This final evaluation of eight foreclosure mediation programs with very different service delivery models follows up the initial evaluation published in 2015. The programs were assessed on participation rate, the percentage of eligible and participating homeowners who were able to retain their homes, completion rates, the amount of time cases spent in the program, and the experience of participating homeowners at each stage of the process. Each program was evaluated individually and all eight were compared on these measures.
The findings from this evaluation supported those from the first evaluation. It, too, found that participation is greater in programs in which the homeowners are told to appear for their initial session and given a date and time to do so, as well as in programs in which the homeowners learn one-on-one how the program can help them. Homeowners with attorneys are more likely to complete the program, but they do not have a greater probability of saving their home. Homeowners also benefit from a second opportunity to participate. Among other findings are that the programs are providing a just process and are viewed positively by most participants.
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Access individual circuit evaluations below:
- 1st Judicial Circuit
- 6th Judicial Circuit (Champaign County)
- 6th Judicial Circuit (Macon County)
- 16th Judicial Circuit
- 17th Judicial Circuit
- 19th Judicial Circuit
- 20th Judicial Circuit
- 21st Judicial Circuit
Description of Study: Evaluation of eight foreclosure mediation programs of varying program designs, with a focus on outcomes as well as how program design affects those outcomes. The data was collected from January 2014 through December 2017.
Method: Collected court data regarding the number of filings and filed date. Collected program case management data regarding services provided to the homeowners, the timing of the services and the outcomes. Also collected demographic information on the homeowners. Used surveys to collect information on participant experience with the program.
Sample Size: Program sizes ranged from 77 through 282 participating cases per year, with a total of 4,766cases over the course of the evaluation.
Variables Examined: Settlement rate, satisfaction, fairness, time to permanency
Program Variables: The programs were funded via a grant from the Attorney General’s office as well as filing fees. They were evaluated from the date they started, with starting dates ranging from December 2013 through June 2017. Programs varied as to how they operated, and two substantially changed their process during the evaluation period. All provided homeowners with the opportunity to participate as soon as they received their summons. Four (later five) required that an initial conference be scheduled at or prior to the filing of the foreclosure; the other four (later three) required that the homeowner request entry into the program. Some provided housing counseling prior to mediation; some did not. Some included extensive assistance with document exchange; some did not. All provided for paid mediators to facilitate discussion once homeowners submitted their packet to their lender. However, some only facilitated discussion if home retention was not an option.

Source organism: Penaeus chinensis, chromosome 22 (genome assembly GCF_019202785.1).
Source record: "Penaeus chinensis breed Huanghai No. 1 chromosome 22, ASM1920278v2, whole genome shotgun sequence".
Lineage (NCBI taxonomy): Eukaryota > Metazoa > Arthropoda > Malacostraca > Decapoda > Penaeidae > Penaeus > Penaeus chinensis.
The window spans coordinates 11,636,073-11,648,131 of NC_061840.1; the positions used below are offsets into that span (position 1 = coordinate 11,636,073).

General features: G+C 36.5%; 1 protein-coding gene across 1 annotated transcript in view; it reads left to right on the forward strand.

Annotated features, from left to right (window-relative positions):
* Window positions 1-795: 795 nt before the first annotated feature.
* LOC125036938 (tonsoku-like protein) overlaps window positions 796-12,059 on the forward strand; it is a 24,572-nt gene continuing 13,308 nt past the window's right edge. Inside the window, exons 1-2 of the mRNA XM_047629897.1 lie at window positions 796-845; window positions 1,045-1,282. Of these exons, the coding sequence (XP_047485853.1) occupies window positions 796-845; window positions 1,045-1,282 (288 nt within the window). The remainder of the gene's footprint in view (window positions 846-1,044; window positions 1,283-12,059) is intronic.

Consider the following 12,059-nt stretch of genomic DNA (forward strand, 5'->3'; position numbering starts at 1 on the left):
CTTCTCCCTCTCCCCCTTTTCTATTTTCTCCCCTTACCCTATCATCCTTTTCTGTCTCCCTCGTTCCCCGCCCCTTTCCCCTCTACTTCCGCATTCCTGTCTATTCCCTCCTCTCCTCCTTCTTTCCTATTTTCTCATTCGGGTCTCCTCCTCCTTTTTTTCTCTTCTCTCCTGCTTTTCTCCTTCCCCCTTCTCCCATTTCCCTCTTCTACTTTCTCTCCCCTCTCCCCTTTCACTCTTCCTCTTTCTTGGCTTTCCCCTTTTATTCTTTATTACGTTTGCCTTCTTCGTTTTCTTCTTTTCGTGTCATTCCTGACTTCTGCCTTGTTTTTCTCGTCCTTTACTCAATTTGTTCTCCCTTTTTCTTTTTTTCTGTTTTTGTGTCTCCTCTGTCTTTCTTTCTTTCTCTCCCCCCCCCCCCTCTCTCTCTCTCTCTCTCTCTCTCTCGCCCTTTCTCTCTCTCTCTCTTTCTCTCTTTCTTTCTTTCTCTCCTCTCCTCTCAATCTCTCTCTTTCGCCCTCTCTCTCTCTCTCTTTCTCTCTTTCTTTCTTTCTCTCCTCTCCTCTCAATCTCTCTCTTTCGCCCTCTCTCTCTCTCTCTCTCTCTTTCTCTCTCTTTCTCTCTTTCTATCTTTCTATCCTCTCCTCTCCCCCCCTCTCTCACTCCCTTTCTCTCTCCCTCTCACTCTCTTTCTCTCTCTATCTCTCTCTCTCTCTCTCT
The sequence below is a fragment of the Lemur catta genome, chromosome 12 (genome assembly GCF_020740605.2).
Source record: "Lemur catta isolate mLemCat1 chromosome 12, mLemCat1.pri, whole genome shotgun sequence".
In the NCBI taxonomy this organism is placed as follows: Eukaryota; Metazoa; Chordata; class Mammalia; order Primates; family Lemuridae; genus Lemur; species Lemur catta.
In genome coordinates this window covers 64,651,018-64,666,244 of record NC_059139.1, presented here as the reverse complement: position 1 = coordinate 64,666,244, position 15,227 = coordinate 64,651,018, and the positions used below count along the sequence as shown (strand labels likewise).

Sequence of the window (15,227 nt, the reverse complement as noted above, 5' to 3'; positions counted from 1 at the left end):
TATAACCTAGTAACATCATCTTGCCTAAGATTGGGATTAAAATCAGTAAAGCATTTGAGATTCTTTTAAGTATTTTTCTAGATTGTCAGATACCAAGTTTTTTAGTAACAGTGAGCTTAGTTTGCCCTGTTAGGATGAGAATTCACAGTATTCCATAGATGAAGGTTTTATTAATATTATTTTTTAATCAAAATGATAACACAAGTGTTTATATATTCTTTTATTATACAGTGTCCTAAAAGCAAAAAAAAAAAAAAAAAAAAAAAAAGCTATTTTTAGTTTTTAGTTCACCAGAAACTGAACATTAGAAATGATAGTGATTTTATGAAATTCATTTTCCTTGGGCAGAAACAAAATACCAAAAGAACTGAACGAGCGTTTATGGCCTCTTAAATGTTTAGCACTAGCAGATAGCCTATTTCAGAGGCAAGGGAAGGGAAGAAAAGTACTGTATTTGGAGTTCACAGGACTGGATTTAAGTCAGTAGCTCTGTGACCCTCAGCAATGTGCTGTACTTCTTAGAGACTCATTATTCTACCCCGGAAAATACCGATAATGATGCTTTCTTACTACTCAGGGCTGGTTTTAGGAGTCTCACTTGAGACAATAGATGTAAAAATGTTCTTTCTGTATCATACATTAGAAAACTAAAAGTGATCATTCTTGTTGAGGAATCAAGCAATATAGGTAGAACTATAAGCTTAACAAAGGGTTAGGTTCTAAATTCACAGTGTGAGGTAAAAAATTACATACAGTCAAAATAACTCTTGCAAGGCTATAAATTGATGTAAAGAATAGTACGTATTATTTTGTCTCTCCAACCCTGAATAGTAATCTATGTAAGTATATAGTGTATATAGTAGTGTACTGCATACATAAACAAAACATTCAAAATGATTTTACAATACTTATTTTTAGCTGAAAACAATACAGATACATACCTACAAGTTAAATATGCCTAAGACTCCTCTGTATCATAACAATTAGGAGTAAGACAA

Findings: The eight programs helped 4,766 homeowners, representing 23% of all foreclosure filings in their jurisdictions. In the eight programs, 1,100 homeowners reached agreement that allowed them to keep their homes - 21% to 40% of homeowners who participated in the programs, depending on the program. Another 171 were able to avoid foreclosure while relinquishing their home.
More than 90% of homeowners who completed surveys said that they gained a better understanding of their options and how to work with their lenders. 99% of homeowners said felt that they were treated fairly and with respect. 84%-88% (depending on the program) felt that they were able to talk about the issues and concerns that were most important to them and 86% - 89% felt the mediator very much understood what was important to them. 90% were satisfied with their experience.
Cases moved through the process, from request to participate to return to court for dismissal or continued litigation, in 77 to 142 days, depending on the program.
The study also found that those programs that required the initial conference to be scheduled prior or at the time of filing had a higher impact, with a higher percentage of homeowners facing foreclosure being helped, and a higher percentage able to retain their home.